Metro Vancouver Sikh group creates culturally relevant vaccine outreach program for seniors

Apr 9 2021, 11:24 pm

As the COVID-19 vaccine rollout continues in BC, one Sikh volunteer group is working to ensure Punjabi seniors are getting translated, and culturally focused information in an accessible way.

Sukhmeet Singh Sachal, a second-year UBC medical student who also with the Sikh Health Foundation, and his group of volunteers have been working closely with local gurdwaras to distribute information from daily BC COVID-19 health briefings and distributing it to Punjabi-speaking seniors.

“So essentially, all of the information that came out from the government around the different dates and everything Fraser Health has put out is often missing in different languages such as Punjabi,” Sachal told Daily Hive.

“What we did is we took that information and we made our own infographics out of that, which gurdwaras are using, and other organizations.”

Sachal adds that the goal of sharing translated health information is to also curb misinformation around vaccines.

“Clearly, there’s still so much misinformation out there and there are people who are trying to spread this false information,” said Sachal.

The Sikh Health Foundation’s infographics provide clear, simple explanations to commonly asked questions about vaccines.

One infographic provides an explanation in both English and Punjabi about COVID-19 vaccines were produced so quickly.

Another breaks down what is in the vaccine, and includes information for those who have dietary restrictions due to religious beliefs.

“We’re not creating our own information what we’re doing is we’re really taking that information from Fraser Health, and we’re taking from Health Canada all the health authorities, and essentially we’re combining them into a very easy to understand way for seniors and for the general public to understand,” said Sachal.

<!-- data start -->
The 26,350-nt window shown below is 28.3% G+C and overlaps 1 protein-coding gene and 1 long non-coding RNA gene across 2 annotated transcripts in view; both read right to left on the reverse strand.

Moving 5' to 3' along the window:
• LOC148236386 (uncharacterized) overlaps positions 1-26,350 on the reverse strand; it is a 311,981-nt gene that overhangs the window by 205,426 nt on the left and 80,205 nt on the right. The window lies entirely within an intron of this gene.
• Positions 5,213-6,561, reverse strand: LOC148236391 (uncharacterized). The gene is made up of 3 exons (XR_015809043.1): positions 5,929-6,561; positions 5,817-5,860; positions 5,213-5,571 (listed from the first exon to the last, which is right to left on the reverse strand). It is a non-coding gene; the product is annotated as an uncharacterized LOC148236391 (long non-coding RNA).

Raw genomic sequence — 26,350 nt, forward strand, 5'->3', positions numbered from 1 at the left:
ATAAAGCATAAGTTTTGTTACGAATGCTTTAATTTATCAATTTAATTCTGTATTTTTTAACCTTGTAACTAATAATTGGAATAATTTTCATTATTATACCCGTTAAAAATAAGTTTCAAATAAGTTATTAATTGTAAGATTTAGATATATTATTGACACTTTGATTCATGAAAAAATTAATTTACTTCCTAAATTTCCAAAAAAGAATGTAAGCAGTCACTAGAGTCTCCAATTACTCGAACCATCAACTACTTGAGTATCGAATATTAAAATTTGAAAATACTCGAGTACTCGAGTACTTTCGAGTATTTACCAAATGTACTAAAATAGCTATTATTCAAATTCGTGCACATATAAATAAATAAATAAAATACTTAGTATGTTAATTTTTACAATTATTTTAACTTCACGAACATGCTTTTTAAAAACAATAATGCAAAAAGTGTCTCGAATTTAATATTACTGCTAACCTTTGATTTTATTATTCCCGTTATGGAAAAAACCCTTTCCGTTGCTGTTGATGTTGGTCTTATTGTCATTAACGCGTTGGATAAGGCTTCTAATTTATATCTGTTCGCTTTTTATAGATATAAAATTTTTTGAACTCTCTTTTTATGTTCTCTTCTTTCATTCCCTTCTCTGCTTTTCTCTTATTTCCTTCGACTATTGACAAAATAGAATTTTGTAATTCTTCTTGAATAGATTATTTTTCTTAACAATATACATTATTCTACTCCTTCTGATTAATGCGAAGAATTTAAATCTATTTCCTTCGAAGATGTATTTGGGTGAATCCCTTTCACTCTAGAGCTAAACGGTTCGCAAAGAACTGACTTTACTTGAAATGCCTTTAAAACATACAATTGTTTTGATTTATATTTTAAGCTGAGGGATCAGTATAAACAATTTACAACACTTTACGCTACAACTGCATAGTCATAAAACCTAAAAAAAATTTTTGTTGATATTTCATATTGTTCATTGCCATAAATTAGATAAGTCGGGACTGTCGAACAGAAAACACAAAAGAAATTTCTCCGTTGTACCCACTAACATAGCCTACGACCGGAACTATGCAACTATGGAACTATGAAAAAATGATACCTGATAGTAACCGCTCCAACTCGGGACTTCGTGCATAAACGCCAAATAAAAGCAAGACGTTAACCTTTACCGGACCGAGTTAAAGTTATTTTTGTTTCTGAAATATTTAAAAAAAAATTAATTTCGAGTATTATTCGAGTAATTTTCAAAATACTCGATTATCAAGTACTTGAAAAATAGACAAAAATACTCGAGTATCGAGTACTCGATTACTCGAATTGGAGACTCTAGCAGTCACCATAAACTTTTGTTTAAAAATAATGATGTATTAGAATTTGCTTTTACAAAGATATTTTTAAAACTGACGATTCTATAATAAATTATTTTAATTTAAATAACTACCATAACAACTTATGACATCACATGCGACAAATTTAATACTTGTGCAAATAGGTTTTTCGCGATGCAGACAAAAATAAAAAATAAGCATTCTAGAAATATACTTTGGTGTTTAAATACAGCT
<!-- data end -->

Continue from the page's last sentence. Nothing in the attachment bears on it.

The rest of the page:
The infographics have been distributed to the elderly Punjabi population thanks to the power of social media and help from local gurdwaras.

“I mean we’re really on all different platforms to make it more accessible for people,” he said.

“We notice older adults tend to use Facebook more often.”

“Our outreach there has been unreal and we don’t pay for any ads or anything in our outreach is just crazy because people keep sharing it. They download, they share,” he added. 

Sachal also credits Fraser Health for its continued work to increase diverse messaging.

“I think when the pandemic started they, I think they were the first health authority that I noticed that was really trying to make an impact in terms of getting the information out in different languages,” he said.

“We’ve been working with Fraser health since June when I first started our project, and their team has been so supportive and providing us with all the evidence-based information we ever asked for.”

Aside from awareness on social media, Sachal and his team also worked to increase awareness around COVID-19 safety protocols in gurdwaras prior to the third wave hitting BC.

In August, Sachal was one of two Canadians chosen from 38 applicants around the world to receive a grant from the Clinton Foundation. The money was to be used to develop a project to help the recipients’ communities during the COVID-19 pandemic.

Sachal used his funds to develop the COVID-19 Sikh Gurdwara Initiative. The project has three main goals: to encourage the congregation to wear masks, to promote handwashing, and to increase physical distancing efforts.

The team of volunteers worked with visitors to inform them about mask protocols, handwashing, and physical distancing measures in a culturally relevant way.

Simran SinghSimran Singh

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